Three exhibition kitchens service all of Pala Casino’s restaurants, with equal attention given to functionality and appearance. Pala Casino’s kitchens change out equipment as necessary. “Although we focus on durability, there comes a time when parts become obsolete and replacement is necessary,” says Hillis. “We’re planning minor equipment replacements for some units in the coming months.”
Ohio’s Hollywood Casino Columbus debuted a new restaurant last year: Zen Noodle. This Asian concept opened last March, having evolved out of a former seating area, and includes an exhibition kitchen. The casino has four other restaurants — the 50-seat Final Cut Steak & Seafood, Epic Buffet, the recently rebranded and updated O.H. sports bar, Take 2 Grill and H Lounge.
“We can do as many as 1,000 meals a day in our grill and buffet,” says executive chef David Bennion. “For banquets, we can accommodate up to 2,000 people, but are looking to expand that.”
In addition to supporting the casino and restaurant’s theme, Hollywood Casino Columbus’ restaurants serve as amenities that contribute to the customer experience. The 350-seat buffet offers between 45 and 50 hot items and 50 cold items. Culinary staff make all dishes from scratch, including the sauces, dressings, desserts and baked goods.
The broad-based menus meet the tastes of the casino’s diverse customer base, which includes Boomers and Millennials. “This is why offerings include everything from tacos to chicken parmesan,” says Bennion. “In terms of trends, IPA brews are really big right now.”
Similar to other foodservice segments, casino foodservice operations continue to battle for space on the property. “There is not a lot of space for kitchens anymore because these are not moneymakers,” says Bennion. “We try to do as much as we can with the space we have, purchasing quality equipment that will last and provides speed and efficiency.”
Key equipment varies depending on the restaurant. For example, the buffets at Hollywood Casino heavily rely on tilt skillets that act as large frying pans for preparing big batches. Pressure fryers fry chicken, and combi ovens prepare mashed potatoes as often as seven times a day. Two conveyor ovens primarily cook proteins in the steakhouse and sports bar, while the pizza restaurant has two stand-alone speed ovens that can cook 250 pizzas quickly.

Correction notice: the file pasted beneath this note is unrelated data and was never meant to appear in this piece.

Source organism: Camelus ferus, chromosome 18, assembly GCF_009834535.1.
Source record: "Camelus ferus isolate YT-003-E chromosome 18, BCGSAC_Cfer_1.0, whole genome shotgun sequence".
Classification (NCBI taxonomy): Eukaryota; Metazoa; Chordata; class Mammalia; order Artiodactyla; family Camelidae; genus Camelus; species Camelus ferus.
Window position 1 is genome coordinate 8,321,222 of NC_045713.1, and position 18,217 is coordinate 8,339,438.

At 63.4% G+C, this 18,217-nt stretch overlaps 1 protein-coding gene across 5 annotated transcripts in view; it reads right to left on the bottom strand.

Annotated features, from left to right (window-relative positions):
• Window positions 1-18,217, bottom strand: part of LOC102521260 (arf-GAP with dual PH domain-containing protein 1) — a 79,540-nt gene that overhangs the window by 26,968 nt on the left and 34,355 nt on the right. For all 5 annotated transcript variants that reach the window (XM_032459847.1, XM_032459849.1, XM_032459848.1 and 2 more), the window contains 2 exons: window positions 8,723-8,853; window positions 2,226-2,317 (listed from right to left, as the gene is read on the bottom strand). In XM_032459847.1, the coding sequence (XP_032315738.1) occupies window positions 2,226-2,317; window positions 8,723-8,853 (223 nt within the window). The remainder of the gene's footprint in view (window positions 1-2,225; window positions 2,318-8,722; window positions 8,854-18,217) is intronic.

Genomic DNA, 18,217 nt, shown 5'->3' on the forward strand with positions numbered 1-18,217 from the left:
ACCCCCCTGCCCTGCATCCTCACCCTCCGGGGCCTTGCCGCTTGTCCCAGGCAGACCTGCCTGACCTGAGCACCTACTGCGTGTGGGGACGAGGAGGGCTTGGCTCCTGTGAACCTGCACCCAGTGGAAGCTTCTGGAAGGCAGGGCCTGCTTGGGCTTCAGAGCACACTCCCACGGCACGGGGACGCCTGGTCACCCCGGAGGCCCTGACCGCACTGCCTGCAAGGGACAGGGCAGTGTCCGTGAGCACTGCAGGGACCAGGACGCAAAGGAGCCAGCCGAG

“I don’t like to have multiple pieces of equipment if I can avoid it,” says Bennion. “Combi ovens provide multiple functions and save on space.”
Years ago, the Las Vegas strip attempted to change its focus from an adult entertainment mecca to a more family-friendly town. At that time, a number of casinos created more affordable restaurants that would appeal to families. This endeavor was not unsuccessful.
“When the casinos stopped marketing to families and focused on providing high-end dining experiences centered around gaming, it pushed the locals to casinos like ours,” says Steve Uricchio, food and beverage director at the Cannery Casino & Hotel, which is located off the main strip in North Las Vegas.
Catering mainly to those within a 20-mile radius, the Cannery owns and operates six restaurants: Waverly’s Steak House, Cannery Row Buffet, Vino’s Ristorante, Vino’s Pizzeria, Casa Cocina Restaurante Mexicano and Victory’s Café. The high-volume operations serve approximately one million meals annually. Locals, who comprise 96 percent of the casino’s visitors, are primarily regular customers. Many are on a first-name basis with the staff, 40 percent of whom have worked at the Cannery since it opened 14 years ago.